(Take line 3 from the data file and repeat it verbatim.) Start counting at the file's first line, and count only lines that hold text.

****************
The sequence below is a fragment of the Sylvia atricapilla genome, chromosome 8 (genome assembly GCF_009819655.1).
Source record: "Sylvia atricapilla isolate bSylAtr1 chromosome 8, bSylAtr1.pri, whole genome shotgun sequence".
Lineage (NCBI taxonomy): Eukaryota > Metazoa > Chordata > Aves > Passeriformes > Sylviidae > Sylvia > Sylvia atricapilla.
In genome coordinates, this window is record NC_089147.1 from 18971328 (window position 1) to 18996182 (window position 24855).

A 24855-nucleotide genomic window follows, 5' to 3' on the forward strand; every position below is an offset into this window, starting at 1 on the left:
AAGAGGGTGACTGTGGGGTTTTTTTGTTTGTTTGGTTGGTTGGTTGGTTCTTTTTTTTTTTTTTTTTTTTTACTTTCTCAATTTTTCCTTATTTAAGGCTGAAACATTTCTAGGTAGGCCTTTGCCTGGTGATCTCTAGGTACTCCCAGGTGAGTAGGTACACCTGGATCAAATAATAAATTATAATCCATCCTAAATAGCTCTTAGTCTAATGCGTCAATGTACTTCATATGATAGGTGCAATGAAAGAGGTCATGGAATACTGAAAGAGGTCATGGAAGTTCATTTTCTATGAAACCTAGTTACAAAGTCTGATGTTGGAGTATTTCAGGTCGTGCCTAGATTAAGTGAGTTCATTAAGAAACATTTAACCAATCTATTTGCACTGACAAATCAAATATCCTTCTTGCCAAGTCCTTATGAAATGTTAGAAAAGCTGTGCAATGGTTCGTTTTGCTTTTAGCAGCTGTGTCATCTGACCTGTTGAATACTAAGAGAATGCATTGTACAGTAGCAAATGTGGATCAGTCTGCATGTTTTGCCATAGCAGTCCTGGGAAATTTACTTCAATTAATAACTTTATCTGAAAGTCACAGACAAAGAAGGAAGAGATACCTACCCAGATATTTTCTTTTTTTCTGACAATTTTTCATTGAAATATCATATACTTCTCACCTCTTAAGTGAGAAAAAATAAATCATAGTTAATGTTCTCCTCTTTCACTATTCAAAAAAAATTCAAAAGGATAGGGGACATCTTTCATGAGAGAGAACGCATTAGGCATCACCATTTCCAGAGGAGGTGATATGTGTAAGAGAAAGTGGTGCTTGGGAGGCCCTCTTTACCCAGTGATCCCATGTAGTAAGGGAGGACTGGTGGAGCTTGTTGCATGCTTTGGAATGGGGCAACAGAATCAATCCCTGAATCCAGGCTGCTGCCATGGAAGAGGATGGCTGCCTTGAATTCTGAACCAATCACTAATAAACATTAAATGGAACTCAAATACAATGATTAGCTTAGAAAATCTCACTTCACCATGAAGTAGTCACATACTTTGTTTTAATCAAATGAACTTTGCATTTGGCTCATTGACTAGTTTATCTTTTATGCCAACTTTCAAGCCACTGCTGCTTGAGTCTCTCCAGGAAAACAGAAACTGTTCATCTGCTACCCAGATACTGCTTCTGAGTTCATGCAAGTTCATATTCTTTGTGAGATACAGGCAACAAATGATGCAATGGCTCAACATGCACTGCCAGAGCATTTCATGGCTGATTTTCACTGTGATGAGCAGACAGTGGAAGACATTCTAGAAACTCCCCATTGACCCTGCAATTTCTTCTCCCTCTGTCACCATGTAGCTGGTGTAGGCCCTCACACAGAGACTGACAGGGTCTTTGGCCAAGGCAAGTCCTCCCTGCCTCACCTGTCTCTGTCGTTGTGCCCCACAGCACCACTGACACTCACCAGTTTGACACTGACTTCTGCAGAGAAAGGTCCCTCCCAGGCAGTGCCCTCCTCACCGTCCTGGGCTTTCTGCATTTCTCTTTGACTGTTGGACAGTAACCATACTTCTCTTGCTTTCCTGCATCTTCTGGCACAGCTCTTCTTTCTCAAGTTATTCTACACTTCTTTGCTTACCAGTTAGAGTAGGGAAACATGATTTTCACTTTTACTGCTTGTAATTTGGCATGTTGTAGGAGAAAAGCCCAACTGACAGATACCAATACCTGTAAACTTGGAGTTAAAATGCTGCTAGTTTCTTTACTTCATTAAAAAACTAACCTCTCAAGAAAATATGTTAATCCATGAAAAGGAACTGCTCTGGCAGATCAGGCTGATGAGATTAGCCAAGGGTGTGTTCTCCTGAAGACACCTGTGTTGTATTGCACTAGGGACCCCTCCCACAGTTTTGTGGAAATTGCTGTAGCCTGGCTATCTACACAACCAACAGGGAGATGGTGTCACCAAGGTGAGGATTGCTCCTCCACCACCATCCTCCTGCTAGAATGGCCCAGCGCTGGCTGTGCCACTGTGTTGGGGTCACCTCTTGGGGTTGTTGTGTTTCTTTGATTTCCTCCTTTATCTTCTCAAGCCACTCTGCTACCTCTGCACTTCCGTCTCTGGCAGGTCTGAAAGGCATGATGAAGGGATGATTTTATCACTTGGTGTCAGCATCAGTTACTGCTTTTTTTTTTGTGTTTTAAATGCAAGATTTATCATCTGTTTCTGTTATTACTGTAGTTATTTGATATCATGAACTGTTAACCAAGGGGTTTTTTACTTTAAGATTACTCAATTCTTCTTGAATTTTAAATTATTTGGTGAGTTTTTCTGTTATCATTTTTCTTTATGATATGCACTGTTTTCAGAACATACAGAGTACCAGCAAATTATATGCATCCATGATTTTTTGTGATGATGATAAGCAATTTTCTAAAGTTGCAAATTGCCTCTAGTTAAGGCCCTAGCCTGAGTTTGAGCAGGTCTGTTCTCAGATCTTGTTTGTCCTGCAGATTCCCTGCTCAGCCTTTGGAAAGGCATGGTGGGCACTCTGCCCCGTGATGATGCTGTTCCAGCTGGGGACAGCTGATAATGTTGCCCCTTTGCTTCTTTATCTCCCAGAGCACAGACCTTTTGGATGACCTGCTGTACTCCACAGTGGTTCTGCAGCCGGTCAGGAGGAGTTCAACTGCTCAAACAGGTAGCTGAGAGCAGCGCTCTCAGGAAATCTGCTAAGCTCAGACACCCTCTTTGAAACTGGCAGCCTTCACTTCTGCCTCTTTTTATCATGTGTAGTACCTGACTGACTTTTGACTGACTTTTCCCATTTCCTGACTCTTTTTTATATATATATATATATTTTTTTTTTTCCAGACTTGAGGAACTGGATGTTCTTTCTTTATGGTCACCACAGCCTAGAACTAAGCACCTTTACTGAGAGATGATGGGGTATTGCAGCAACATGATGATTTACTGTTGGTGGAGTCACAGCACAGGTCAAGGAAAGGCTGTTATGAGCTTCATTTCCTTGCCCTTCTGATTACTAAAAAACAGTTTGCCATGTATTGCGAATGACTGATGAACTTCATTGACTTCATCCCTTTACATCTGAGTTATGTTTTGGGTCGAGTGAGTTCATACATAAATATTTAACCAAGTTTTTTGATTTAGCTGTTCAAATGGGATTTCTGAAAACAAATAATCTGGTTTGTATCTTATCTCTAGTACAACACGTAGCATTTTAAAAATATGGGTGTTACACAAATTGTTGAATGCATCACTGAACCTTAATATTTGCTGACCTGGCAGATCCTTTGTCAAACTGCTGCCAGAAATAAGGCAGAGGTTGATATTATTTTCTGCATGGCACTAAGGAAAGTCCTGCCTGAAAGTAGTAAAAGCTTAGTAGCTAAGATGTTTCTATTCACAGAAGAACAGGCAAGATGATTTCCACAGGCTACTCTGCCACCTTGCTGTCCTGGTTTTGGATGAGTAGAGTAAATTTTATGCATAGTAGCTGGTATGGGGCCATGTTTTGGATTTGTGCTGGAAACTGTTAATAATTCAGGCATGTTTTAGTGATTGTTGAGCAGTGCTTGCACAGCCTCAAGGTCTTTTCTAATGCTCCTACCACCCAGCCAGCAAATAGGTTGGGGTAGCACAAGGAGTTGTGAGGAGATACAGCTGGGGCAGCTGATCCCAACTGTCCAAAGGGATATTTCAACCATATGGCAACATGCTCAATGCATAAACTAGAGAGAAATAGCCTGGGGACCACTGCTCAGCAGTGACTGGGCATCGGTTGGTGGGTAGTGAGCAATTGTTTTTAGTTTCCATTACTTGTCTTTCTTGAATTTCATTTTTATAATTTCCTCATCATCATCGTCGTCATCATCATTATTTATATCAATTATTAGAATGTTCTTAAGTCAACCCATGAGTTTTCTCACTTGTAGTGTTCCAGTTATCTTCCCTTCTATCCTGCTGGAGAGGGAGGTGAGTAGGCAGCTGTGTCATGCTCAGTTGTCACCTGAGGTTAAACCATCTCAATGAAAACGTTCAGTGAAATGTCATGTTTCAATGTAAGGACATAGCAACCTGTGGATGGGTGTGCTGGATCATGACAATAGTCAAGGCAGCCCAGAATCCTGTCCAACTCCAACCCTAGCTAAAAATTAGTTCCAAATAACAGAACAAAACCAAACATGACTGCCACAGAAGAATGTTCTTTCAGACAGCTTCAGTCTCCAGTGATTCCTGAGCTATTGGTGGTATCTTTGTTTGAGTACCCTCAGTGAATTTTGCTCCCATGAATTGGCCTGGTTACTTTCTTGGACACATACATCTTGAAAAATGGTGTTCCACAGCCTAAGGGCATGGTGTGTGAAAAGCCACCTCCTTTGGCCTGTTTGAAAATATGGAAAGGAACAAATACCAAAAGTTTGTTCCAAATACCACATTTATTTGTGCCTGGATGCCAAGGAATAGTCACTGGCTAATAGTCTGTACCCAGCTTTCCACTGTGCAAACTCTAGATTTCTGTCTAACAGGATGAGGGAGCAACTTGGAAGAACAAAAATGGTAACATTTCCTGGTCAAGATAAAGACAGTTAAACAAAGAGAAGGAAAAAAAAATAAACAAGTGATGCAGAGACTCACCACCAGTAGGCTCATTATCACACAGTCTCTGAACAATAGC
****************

Lineage (NCBI taxonomy): Eukaryota > Metazoa > Chordata > Aves > Passeriformes > Sylviidae > Sylvia > Sylvia atricapilla.